Some other reforms in this area include mandatory liability insurance, a policy that not only increases costs for officers who continually engage in risky and illicit behaviours, but brings an end to the predominant policy of absolving officers of responsibility for their actions. It would also shift a social problem to an economic one, and allow the risk of improper conduct to be reflected by one’s premiums, while also encouraging governments to collect more data on their officers to paint a clearer picture of their behavior.
Increasing officer accountability could also be implemented by ending qualified immunity. Qualified immunity grants government officials (namely police officers) immunity from civil suits unless the plaintiff shows that the official violated “clearly established statutory or constitutional rights of which a reasonable person would have known.” The rationale was originally introduced in a 1967 Supreme Court case Pierson vs. Ray in order to protect officers from frivolous lawsuits and financial liability, but created a Catch-22 that limits our ability to hold officers accountable. In order to prove that someone’s statutory rights were violated, there needs to be a legal precedent of that occurring, but because qualified immunity limits our ability to convict cops for an abuse of force or murder, it’s impossible to build a precedent.
The more we examine our justice system, the easier it is to see that much like in politics, our police forces are the product of an interconnected web of institutional, legal, and monetary decisions. Cops are prosecuted by district attorneys, which at best leaves the perception of bias and at worst becomes a conflict of interest, simply because prosecutors rely on officers for sworn testimony and cooperation with their cases. Because of this interdependent relationship, many have suggested that either federal prosecutors or the office of the state attorney general prosecute the case instead of the local D.A, a solution that would remedy potential conflicts of interest.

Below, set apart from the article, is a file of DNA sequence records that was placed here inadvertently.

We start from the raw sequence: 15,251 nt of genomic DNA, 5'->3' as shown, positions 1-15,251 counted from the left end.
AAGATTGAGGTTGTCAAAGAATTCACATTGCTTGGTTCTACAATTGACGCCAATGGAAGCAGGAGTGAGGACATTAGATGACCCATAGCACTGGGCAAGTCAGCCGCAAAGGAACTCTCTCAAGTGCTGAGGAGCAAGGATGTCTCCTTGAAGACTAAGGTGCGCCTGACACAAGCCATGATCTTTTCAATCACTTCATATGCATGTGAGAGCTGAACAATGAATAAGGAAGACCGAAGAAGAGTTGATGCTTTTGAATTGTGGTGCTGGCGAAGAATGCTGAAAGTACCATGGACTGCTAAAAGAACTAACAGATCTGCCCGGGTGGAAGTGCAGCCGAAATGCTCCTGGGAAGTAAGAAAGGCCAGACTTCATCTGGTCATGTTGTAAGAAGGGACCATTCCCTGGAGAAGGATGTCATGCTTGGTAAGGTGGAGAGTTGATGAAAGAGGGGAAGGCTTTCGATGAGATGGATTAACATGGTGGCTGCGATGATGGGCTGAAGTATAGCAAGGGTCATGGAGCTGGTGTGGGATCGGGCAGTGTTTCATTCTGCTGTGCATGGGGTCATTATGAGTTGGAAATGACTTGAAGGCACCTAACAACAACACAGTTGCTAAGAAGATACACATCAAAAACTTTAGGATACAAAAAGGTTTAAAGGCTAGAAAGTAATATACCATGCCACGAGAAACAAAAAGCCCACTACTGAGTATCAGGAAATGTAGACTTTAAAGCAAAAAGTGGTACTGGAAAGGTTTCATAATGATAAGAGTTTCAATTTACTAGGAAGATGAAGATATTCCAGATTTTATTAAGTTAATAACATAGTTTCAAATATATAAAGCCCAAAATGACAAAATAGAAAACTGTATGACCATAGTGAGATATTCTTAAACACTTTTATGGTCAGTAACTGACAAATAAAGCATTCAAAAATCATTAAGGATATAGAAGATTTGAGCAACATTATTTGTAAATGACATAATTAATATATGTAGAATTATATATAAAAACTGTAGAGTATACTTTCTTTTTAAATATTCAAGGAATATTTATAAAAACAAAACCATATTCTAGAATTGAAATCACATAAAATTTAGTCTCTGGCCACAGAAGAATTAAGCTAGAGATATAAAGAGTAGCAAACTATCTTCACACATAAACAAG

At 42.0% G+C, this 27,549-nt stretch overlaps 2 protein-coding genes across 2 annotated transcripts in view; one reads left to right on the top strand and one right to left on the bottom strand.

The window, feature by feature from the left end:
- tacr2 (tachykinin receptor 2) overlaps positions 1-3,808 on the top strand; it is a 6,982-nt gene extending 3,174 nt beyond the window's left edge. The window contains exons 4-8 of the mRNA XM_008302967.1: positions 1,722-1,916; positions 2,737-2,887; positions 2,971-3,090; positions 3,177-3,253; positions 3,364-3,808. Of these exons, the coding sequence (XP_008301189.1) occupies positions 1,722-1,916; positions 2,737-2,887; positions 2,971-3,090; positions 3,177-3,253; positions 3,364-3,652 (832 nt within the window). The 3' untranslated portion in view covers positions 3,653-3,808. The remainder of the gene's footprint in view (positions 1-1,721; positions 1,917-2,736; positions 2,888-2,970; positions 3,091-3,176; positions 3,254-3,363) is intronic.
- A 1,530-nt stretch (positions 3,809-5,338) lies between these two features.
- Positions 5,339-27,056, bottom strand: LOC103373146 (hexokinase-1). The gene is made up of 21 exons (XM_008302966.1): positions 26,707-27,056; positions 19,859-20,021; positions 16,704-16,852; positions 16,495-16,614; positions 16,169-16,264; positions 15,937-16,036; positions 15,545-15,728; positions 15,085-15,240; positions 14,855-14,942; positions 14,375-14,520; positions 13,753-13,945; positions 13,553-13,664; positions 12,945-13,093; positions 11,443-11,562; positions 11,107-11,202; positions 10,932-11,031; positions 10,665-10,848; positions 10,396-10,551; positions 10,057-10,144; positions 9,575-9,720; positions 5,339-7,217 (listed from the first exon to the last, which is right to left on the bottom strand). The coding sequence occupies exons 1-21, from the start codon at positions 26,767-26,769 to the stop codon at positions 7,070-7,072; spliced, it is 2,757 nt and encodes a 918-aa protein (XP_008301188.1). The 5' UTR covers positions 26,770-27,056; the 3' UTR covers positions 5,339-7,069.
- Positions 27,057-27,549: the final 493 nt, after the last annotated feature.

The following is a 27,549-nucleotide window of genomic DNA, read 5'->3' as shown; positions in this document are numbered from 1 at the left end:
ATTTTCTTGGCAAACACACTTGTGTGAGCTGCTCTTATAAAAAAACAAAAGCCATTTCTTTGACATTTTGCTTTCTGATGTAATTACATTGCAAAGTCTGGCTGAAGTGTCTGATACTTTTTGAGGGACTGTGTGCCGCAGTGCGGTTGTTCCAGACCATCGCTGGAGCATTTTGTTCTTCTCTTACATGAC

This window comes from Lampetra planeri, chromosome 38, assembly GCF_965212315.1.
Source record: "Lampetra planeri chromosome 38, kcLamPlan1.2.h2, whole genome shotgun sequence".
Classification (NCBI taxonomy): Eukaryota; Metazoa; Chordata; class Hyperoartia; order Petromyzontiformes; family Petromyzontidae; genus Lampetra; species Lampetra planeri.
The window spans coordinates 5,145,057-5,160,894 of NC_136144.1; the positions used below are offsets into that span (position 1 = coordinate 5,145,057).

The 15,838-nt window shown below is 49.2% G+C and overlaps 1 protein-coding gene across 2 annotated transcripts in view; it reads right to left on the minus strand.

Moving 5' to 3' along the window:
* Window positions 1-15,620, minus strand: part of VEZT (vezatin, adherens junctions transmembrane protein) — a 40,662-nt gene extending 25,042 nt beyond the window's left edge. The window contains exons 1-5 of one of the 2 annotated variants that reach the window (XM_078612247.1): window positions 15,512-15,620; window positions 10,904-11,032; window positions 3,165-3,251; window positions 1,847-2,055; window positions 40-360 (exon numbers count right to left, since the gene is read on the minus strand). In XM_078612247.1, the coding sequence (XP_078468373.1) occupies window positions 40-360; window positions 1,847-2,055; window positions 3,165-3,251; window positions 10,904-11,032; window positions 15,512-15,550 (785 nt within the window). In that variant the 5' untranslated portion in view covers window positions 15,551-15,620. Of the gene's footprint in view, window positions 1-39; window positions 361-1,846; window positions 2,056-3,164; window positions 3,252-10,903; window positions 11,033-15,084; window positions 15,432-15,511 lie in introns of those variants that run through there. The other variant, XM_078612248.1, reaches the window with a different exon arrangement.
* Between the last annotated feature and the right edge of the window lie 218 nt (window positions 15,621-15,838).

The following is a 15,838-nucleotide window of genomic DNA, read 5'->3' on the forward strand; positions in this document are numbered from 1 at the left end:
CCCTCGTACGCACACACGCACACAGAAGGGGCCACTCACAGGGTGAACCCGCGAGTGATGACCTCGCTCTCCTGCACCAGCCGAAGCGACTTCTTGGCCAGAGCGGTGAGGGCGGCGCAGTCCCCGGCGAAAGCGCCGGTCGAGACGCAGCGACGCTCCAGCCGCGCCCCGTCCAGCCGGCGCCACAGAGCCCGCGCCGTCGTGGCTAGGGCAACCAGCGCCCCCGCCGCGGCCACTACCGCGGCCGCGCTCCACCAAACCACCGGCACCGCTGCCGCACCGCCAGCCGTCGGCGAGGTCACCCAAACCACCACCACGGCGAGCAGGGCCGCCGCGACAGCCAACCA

But legal tangent aside, why are we spending so much money on our justice system, and how can we make it cheaper? One solution may be to reform a cop’s overtime pay. A government watchdog found that the Chicago Police Department spent over $575 million on overtime pay from 2011-2017, or an average of $7,657 extra per 12,000 officers in the city. Some noticeable cases included an officer who accrued “more than $336,000” in overtime pay over a two and a half year period while four officers took in over $250,000, excluding their yearly salary. It was also found that in 99% of overtime cases, the department gave no reason for paying overtime, not only illustrating corruption among the rank and file, but inaction among the local administration. Real change begins with solving corruption, and corruption can only be rooted out with more regulation and attention given to systems ripe for abuse, like overtime pay.
Yet another problem entails the militarization of police. In 1990, the National Defense Authorization Act permitted local and state police departments to access military hardware from the Department of Defense, ostensibly for use in counter-drug activities. Without this law in place, we wouldn’t be seeing police with armoured vehicles, riot gear, or advanced surveillance equipment that can easily lead to an infringement on fourth amendment protections. A 2017 study even found that “the number of civilian casualties; the change in the number of civilian casualties; and the number of dogs killed by police [had] a positive and statistically significant relationship between [military equipment] transfers and fatalities from officer-involved shootings across all models.” Simply put, bigger guns lead to a greater risk for civilians and the officers who wield them.